Archive for June 8th, 2021

Money, technology and banking: what lessons can China teach the rest of the world?

June 8, 2021

Michael Chui in this BIS paper:

Technology companies entering the financial services industry have become a global phenomenon over the past decade. This trend is most remarkable in China where two large technology firms (BigTechs) have emerged as important market players, especially in payment services. This paper examines the factors driving this development and whether the Chinese experience could be applied elsewhere.

Several lessons emerge: first, like any company in a network industry, it is important to build and maintain a large user base and that is the key factor behind BigTechs’ expansion into the financial industry. On this basis, these BigTechs can be seen as “accidental financiers” rather than “aggressive invaders”.

Second, these firms are cautious in offering higher-risk financial services as investment losses could lead to an exodus of customers.

Third, Chinese authorities’ regulatory tolerance during the early stage has been a key supporting factor and helped fostering innovation benefits. But that was balanced by the implementation of capital and liquidity rules to keep BigTechs from “excessive” growth, mis-selling of financial products and posing systemic risks.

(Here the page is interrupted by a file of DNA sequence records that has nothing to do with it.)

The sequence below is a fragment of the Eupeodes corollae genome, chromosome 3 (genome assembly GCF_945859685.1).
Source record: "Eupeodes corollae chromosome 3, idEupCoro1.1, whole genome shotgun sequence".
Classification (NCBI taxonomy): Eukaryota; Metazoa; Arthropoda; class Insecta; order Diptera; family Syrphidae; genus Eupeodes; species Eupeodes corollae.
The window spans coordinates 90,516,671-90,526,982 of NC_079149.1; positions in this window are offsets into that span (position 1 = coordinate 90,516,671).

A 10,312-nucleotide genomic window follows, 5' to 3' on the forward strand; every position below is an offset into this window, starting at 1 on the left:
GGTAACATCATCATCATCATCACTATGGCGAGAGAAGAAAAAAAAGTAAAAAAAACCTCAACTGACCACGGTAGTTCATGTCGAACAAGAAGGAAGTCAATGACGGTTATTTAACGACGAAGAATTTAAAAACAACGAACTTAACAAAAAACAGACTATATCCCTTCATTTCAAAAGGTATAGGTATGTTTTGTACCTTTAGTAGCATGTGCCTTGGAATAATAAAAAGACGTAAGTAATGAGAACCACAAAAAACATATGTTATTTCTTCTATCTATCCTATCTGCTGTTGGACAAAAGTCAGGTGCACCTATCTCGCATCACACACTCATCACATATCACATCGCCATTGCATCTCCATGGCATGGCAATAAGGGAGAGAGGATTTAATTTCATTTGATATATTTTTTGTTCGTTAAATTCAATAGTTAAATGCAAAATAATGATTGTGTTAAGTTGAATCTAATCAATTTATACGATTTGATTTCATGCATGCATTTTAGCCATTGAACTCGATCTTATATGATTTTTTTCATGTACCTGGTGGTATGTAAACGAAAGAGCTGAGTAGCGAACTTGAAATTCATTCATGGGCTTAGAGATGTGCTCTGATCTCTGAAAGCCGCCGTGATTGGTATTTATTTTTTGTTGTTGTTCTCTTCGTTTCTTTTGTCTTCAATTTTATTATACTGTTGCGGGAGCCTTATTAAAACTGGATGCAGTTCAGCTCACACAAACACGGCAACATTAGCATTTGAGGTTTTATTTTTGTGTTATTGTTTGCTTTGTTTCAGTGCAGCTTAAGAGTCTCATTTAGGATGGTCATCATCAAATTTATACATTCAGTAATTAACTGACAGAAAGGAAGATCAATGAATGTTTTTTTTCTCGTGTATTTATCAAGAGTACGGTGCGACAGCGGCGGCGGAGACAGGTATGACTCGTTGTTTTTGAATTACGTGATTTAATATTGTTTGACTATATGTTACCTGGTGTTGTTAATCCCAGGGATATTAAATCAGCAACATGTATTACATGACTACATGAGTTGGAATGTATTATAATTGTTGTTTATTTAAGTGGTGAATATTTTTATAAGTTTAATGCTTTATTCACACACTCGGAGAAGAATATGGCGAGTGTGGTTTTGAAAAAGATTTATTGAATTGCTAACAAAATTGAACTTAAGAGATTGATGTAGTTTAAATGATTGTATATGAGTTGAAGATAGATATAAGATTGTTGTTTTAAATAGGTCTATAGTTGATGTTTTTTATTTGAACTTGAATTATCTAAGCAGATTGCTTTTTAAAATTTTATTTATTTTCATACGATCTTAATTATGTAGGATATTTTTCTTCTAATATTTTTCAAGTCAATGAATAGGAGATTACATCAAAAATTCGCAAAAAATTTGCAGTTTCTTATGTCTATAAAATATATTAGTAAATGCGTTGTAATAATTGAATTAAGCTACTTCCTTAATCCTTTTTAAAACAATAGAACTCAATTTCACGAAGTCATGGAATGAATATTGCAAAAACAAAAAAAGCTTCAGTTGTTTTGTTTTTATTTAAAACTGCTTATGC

Fourth, initial conditions and government support matter. The rapid growth has benefitted from China’s large population, the availability of low-cost mobile handsets and heavy investment by the government on mobile communication infrastructure. These may not be easily be replicated elsewhere.

Last, BigTechs’ overseas expansion may require policy coordination between home and host authorities to keep track of emerging risks.

Draghi pivotal as Lagarde/ECB maintains easy monetary policy

June 8, 2021

Draghi is again central to Euroarea fortunes though in a different role as PM of Italy.

Mario Draghi, Italian prime minister, is emerging as Europe’s pivotal politician days ahead of a crucial European Central Bank meeting likely to extend the monetary legacy he laid down as its president in 2011-19.

European statistics compiled by OMFIF show evidence of sharply rising producer prices across the euro area, by as much as 8% year-on-year (Figure 1). Although there are only limited signs of this feeding into permanently higher costs for consumers, much increased energy and other input prices, exacerbated by bottlenecks (Figures 2-4), complicate the ECB’s monetary policy-setting at the 10 June meeting of its governing council.

Despite worries about a worldwide rise in inflation fuelled by the US recovery and President Joe Biden’s massive stimulus, the minority on the ECB council favouring a gradual shift to monetary normalisation shows little appetite for a showdown on Thursday.

Political uncertainty in Germany and France ahead of elections in September and April, coupled with the probability that Draghi will remain Italy’s prime minister until 2023, is highlighting the 73-year-old technocrat’s key position.


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